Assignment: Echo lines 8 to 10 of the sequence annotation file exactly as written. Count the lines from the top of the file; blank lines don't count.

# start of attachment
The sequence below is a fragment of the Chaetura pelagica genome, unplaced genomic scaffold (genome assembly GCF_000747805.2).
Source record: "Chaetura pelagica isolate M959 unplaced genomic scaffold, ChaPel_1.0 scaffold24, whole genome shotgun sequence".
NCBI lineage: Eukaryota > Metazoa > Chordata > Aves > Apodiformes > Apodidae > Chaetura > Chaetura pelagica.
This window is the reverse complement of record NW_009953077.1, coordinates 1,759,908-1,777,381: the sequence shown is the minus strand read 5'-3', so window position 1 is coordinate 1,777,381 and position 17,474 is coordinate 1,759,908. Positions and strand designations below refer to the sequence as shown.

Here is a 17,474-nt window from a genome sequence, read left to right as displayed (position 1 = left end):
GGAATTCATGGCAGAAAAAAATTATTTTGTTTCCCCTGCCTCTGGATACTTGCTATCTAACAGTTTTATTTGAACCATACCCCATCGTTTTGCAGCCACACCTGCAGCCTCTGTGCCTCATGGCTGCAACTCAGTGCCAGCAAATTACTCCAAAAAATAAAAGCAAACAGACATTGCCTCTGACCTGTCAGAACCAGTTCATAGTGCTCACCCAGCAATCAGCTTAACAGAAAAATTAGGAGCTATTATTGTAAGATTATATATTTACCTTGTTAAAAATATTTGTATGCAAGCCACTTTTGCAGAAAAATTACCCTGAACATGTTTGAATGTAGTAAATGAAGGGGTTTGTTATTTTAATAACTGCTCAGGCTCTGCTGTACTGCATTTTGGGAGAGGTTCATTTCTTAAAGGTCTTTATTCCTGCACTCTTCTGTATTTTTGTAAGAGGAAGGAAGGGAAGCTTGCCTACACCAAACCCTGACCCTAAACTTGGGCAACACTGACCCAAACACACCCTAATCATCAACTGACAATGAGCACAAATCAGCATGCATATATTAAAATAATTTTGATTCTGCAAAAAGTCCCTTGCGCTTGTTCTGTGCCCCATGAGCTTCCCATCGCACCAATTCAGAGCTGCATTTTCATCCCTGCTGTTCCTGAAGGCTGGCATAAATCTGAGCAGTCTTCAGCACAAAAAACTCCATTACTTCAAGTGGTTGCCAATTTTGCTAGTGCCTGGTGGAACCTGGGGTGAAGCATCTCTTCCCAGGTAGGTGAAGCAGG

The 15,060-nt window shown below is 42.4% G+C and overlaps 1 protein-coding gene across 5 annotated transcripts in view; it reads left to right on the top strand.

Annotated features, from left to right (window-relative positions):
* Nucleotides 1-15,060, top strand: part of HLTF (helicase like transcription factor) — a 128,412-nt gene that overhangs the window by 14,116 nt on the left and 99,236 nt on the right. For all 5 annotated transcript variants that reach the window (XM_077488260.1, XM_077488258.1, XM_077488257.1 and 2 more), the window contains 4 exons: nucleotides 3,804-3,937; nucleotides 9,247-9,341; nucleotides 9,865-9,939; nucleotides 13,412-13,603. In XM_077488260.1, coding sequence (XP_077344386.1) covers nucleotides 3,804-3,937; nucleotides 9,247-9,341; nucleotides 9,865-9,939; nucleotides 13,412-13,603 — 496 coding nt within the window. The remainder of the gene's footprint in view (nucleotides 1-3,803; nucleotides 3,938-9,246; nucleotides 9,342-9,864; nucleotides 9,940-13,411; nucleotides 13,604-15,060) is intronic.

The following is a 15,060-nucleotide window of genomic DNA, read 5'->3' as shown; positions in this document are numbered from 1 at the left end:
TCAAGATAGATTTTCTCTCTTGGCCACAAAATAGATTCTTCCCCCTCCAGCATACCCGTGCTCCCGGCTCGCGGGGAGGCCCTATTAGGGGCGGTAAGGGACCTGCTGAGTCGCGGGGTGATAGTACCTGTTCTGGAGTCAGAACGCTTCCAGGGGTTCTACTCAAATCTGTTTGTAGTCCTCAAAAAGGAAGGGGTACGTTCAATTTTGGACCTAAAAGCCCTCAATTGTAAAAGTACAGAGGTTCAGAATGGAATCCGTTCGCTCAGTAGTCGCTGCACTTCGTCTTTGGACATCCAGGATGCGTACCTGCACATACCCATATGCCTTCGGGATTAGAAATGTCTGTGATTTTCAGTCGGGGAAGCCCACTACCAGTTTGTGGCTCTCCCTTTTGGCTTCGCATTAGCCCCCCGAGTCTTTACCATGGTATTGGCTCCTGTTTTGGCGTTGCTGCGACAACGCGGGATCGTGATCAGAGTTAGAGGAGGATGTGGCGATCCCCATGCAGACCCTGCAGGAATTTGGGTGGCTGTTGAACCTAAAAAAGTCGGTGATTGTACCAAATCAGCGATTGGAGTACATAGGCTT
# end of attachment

Annotated features, from left to right (window-relative positions):
* Nucleotides 1-15,060, top strand: part of HLTF (helicase like transcription factor) — a 128,412-nt gene that overhangs the window by 14,116 nt on the left and 99,236 nt on the right. For all 5 annotated transcript variants that reach the window (XM_077488260.1, XM_077488258.1, XM_077488257.1 and 2 more), the window contains 4 exons: nucleotides 3,804-3,937; nucleotides 9,247-9,341; nucleotides 9,865-9,939; nucleotides 13,412-13,603. In XM_077488260.1, coding sequence (XP_077344386.1) covers nucleotides 3,804-3,937; nucleotides 9,247-9,341; nucleotides 9,865-9,939; nucleotides 13,412-13,603 — 496 coding nt within the window. The remainder of the gene's footprint in view (nucleotides 1-3,803; nucleotides 3,938-9,246; nucleotides 9,342-9,864; nucleotides 9,940-13,411; nucleotides 13,604-15,060) is intronic.

The following is a 15,060-nucleotide window of genomic DNA, read 5'->3' as shown; positions in this document are numbered from 1 at the left end: